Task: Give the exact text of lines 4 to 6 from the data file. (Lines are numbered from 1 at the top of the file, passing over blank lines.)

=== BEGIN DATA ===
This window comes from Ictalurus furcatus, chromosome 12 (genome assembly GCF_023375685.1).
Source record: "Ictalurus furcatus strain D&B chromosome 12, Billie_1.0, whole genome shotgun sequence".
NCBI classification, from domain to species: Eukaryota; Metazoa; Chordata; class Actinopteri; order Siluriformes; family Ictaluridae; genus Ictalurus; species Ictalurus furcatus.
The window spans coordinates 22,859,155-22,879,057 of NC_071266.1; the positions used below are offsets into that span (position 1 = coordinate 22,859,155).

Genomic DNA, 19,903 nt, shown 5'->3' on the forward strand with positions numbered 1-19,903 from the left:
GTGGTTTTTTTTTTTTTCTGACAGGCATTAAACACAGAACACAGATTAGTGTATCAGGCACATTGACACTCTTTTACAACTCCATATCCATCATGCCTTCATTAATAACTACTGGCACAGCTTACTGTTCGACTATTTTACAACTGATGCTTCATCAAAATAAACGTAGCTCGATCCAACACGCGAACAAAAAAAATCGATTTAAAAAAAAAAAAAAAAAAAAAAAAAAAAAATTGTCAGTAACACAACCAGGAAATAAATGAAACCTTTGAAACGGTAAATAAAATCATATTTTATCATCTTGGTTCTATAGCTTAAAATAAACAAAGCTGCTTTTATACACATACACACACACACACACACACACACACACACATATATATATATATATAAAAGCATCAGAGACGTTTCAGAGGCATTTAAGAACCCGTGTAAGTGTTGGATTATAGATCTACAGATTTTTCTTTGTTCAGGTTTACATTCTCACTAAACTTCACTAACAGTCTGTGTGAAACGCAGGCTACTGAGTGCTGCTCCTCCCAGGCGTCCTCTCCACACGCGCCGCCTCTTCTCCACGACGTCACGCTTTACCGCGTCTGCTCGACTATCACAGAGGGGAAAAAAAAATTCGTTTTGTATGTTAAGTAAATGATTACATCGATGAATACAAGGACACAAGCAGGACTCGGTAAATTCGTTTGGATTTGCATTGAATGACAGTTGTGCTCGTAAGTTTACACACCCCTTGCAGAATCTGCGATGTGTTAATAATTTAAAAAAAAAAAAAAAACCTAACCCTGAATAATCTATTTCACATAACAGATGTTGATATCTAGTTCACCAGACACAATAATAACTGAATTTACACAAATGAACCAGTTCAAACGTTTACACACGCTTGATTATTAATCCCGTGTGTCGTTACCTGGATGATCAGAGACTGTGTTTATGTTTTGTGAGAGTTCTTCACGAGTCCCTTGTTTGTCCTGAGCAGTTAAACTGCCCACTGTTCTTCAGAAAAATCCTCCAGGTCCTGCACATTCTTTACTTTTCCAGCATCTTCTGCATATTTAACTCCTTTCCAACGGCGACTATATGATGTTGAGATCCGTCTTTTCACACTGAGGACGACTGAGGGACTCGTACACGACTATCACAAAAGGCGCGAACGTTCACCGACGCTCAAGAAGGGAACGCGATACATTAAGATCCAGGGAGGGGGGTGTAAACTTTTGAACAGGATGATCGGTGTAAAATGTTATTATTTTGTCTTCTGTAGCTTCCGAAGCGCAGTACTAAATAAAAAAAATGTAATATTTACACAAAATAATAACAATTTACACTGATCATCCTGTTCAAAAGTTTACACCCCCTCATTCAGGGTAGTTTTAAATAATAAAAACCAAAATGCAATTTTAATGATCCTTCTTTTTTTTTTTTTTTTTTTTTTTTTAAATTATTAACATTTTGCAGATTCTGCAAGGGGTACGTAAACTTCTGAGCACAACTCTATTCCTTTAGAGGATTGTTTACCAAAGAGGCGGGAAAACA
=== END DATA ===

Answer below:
The window spans coordinates 22,859,155-22,879,057 of NC_071266.1; the positions used below are offsets into that span (position 1 = coordinate 22,859,155).

Genomic DNA, 19,903 nt, shown 5'->3' on the forward strand with positions numbered 1-19,903 from the left:
GTGGTTTTTTTTTTTTTCTGACAGGCATTAAACACAGAACACAGATTAGTGTATCAGGCACATTGACACTCTTTTACAACTCCATATCCATCATGCCTTCATTAATAACTACTGGCACAGCTTACTGTTCGACTATTTTACAACTGATGCTTCATCAAAATAAACGTAGCTCGATCCAACACGCGAACAAAAAAAATCGATTTAAAAAAAAAAAAAAAAAAAAAAAAAAAAAATTGTCAGTAACACAACCAGGAAATAAATGAAACCTTTGAAACGGTAAATAAAATCATATTTTATCATCTTGGTTCTATAGCTTAAAATAAACAAAGCTGCTTTTATACACATACACACACACACACACACACACACACACACATATATATATATATATAAAAGCATCAGAGACGTTTCAGAGGCATTTAAGAACCCGTGTAAGTGTTGGATTATAGATCTACAGATTTTTCTTTGTTCAGGTTTACATTCTCACTAAACTTCACTAACAGTCTGTGTGAAACGCAGGCTACTGAGTGCTGCTCCTCCCAGGCGTCCTCTCCACACGCGCCGCCTCTTCTCCACGACGTCACGCTTTACCGCGTCTGCTCGACTATCACAGAGGGGAAAAAAAAATTCGTTTTGTATGTTAAGTAAATGATTACATCGATGAATACAAGGACACAAGCAGGACTCGGTAAATTCGTTTGGATTTGCATTGAATGACAGTTGTGCTCGTAAGTTTACACACCCCTTGCAGAATCTGCGATGTGTTAATAATTTAAAAAAAAAAAAAAAACCTAACCCTGAATAATCTATTTCACATAACAGATGTTGATATCTAGTTCACCAGACACAATAATAACTGAATTTACACAAATGAACCAGTTCAAACGTTTACACACGCTTGATTATTAATCCCGTGTGTCGTTACCTGGATGATCAGAGACTGTGTTTATGTTTTGTGAGAGTTCTTCACGAGTCCCTTGTTTGTCCTGAGCAGTTAAACTGCCCACTGTTCTTCAGAAAAATCCTCCAGGTCCTGCACATTCTTTACTTTTCCAGCATCTTCTGCATATTTAACTCCTTTCCAACGGCGACTATATGATGTTGAGATCCGTCTTTTCACACTGAGGACGACTGAGGGACTCGTACACGACTATCACAAAAGGCGCGAACGTTCACCGACGCTCAAGAAGGGAACGCGATACATTAAGATCCAGGGAGGGGGGTGTAAACTTTTGAACAGGATGATCGGTGTAAAATGTTATTATTTTGTCTTCTGTAGCTTCCGAAGCGCAGTACTAAATAAAAAAAATGTAATATTTACACAAAATAATAACAATTTACACTGATCATCCTGTTCAAAAGTTTACACCCCCTCATTCAGGGTAGTTTTAAATAATAAAAACCAAAATGCAATTTTAATGATCCTTCTTTTTTTTTTTTTTTTTTTTTTTTTAAATTATTAACATTTTGCAGATTCTGCAAGGGGTACGTAAACTTCTGAGCACAACTCTATTCCTTTAGAGGATTGTTTACCAAAGAGGCGGGAAAACA